By Hans Ebert
Win, lose or draw, there will be six winners at the end of this Hong Kong racing season- Pakistan Star for being his own man, the brilliant training achievements of John Size and Frankie Lor, very possibly trainer Tony Cruz for never wavering from believing in the Blue Tooth Fairy, and the Joao Moreira-Zac Purton battle for the Hong Kong Jockey Premiership.
Before the twitteraratti get on their high horses and ride through the Tall Poppy Syndrome, of course special mention must be given to Zac Purton who became the lethal Zac Attack and took this season’s jockey premiership to another level and will always have this writer’s respect. Is he misunderstood by some in Hong Kong? Yes. Just as Lewis Hamilton is a brilliant Formula 1 driver, and Federer and Nadal will always win hearts and minds over Djokovic and Ronaldo will trump Messi, often, success is eclipsed by popularity. And with Hong Kong racing fans, Joao Moreira remains Top Of The Pops.
Yes, there’s been wavering from certain quarters that the magic man has either lost his mojo or is more focused on succeeding in Japan than here, if and when he receives a full time riding license. But, his legion of fans in Hong Kong and Japan have remained steadfast in their loyalty. In the very short time he’s got left here, Joao Moreira has given as good as he’s got.
The man is, simply put, likeable. And he will win the Most Popular Jockey Award again this season because of this likability. One season, female apprentice Kei Chiong was a pleasant diversion and rode off with the award, but she came, saw and disappeared after calling time on her career. One understands she might return hosting a cooking programme on television.
Everybody Loves Raymond and everyone loves Joao. Ask any of the local riders and they’ll talk about the magic man’s modesty and how he’s always been there to advise them. How he’s always been approachable. How he’s a solo act who’s a team player.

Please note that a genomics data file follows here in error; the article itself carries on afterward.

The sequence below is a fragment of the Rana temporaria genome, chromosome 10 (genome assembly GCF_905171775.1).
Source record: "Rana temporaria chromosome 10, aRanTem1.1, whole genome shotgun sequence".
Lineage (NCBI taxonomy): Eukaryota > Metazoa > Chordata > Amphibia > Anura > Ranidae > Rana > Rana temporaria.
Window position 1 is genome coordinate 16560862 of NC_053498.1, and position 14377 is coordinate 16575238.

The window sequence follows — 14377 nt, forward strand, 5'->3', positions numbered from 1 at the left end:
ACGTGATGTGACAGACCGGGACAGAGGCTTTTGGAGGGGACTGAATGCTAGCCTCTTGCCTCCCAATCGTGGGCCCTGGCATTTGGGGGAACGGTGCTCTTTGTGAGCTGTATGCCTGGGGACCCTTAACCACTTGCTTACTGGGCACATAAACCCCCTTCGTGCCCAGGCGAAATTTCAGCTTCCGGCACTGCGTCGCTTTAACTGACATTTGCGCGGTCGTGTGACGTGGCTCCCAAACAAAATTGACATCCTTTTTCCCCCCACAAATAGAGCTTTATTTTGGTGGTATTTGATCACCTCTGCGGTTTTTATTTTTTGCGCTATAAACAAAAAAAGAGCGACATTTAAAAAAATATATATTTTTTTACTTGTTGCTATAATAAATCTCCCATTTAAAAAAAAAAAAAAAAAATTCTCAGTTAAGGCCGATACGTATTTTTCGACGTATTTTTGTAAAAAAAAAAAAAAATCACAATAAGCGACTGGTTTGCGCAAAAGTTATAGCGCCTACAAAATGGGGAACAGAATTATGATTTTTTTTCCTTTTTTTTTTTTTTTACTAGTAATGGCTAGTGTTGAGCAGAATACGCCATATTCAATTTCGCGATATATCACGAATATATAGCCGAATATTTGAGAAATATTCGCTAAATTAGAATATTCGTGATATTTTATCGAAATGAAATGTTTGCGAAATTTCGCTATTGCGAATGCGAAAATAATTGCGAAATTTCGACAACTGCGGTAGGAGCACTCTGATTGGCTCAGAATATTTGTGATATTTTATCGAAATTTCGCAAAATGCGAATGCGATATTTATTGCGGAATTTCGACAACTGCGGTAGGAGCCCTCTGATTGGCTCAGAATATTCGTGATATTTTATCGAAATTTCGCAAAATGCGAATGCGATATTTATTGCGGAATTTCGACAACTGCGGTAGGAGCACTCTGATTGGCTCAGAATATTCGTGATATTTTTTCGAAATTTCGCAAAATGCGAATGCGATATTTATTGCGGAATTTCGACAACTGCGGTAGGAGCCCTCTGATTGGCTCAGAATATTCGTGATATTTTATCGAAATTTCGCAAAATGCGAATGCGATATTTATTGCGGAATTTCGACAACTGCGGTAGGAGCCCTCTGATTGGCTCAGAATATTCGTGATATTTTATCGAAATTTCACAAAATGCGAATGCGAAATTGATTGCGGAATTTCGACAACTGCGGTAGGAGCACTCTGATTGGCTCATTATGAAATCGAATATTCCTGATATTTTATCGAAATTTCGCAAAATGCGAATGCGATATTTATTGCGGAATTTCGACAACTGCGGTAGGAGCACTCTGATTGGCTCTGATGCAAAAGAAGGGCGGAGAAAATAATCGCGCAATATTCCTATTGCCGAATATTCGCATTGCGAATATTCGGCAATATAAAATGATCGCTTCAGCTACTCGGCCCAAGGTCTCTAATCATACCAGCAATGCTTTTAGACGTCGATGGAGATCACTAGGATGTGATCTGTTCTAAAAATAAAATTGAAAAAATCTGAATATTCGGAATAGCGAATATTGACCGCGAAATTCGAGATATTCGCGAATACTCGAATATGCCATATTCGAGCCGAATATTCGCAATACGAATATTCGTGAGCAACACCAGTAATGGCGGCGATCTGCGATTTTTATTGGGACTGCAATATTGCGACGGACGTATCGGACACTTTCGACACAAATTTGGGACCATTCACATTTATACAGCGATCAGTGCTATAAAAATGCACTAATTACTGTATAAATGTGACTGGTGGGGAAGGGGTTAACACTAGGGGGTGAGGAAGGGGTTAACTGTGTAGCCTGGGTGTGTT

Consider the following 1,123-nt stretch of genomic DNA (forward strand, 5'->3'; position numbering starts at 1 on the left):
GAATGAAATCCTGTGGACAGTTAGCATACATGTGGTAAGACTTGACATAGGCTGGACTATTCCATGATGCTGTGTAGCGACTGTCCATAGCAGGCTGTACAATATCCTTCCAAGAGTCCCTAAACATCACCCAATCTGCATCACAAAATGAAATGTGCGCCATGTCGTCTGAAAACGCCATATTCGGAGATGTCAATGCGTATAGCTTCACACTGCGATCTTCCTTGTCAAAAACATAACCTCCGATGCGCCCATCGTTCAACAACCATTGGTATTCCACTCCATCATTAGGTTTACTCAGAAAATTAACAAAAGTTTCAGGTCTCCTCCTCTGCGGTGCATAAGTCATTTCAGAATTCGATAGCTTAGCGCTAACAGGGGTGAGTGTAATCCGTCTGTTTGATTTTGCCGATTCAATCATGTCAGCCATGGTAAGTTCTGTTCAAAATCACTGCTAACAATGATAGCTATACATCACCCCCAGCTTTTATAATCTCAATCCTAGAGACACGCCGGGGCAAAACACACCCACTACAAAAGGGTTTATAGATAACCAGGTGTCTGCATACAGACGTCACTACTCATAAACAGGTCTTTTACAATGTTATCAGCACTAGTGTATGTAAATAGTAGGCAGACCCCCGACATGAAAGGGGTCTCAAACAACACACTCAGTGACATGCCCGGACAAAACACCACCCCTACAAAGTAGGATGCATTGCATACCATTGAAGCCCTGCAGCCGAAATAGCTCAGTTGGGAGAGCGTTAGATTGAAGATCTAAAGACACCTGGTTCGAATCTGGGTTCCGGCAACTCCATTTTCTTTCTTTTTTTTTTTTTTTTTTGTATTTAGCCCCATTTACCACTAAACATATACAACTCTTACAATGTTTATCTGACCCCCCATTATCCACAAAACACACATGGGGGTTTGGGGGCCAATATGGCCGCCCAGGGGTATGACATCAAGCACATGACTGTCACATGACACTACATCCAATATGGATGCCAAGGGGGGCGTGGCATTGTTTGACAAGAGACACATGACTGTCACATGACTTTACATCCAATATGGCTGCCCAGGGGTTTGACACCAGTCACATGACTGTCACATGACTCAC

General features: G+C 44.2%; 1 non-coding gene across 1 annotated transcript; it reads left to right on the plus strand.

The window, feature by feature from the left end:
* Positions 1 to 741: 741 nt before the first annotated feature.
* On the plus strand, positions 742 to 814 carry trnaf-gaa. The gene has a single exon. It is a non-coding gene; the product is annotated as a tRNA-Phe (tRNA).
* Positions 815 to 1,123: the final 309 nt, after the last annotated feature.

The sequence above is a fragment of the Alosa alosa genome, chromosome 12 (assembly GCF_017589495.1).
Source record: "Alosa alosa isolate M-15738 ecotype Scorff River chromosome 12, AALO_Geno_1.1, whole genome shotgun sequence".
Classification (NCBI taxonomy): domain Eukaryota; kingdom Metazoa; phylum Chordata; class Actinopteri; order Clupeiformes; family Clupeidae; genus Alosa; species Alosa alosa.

Having flirted with a Facebook page before opting out as having a “presence” there is not a life priority for me, seeing the effort by fans to keep his page in Chinese constantly updated, and the exclusive content he’s made available to them, shows and says much about Joao Moreira- and how he safeguards his brand.
He’s always been giving of his time, he makes the fact that English is not his mother tongue work for him and which keeps him well away from the petulance and petty politics played out by adults who really should know better on that psychologists’ dream social media platform known as Twitter.
Tonight at Happy Valley many will make the effort to be there to see and say Goodbye to the mercurial Brazilian. He’s given Hong Kong racing a conga line of good times.
Though he still has the race meeting at Shatin on Sunday before saying his final Sayonara, Kowloon is an area of Hong Kong that remains alien to most Happy Wednesday regulars.
Will Joao Moreira bow out with a bang tonight? One doubts it. But who cares?
Happy Valley is where many of us first saw the pretty much unknown Brazilian in action representing Singapore during one of the Hong Kong International Jockey Championships…and which he won. Of course.
Some thought he might actually do pretty well here IF ever received a license. He did more than pretty well. He rewrote Hong Kong racing’s history books, something conveniently forgotten by those by those with short memories. And this is what makes Joao Moreira unique: He wins people over by not having to work at it. Think about that one.
He might have been given the nickname of “the magic man”, but there’s no sleight of hand stuff going on in the background.
More importantly, there’s no need to worry about standing with your back turned to him.
We’re definitely going to miss Joao Moreira. He’s much more than being a brilliant horseman.
As he once corrected someone when asked about the magic man tag, “I’m not a magic man. I’m a blessed man.”
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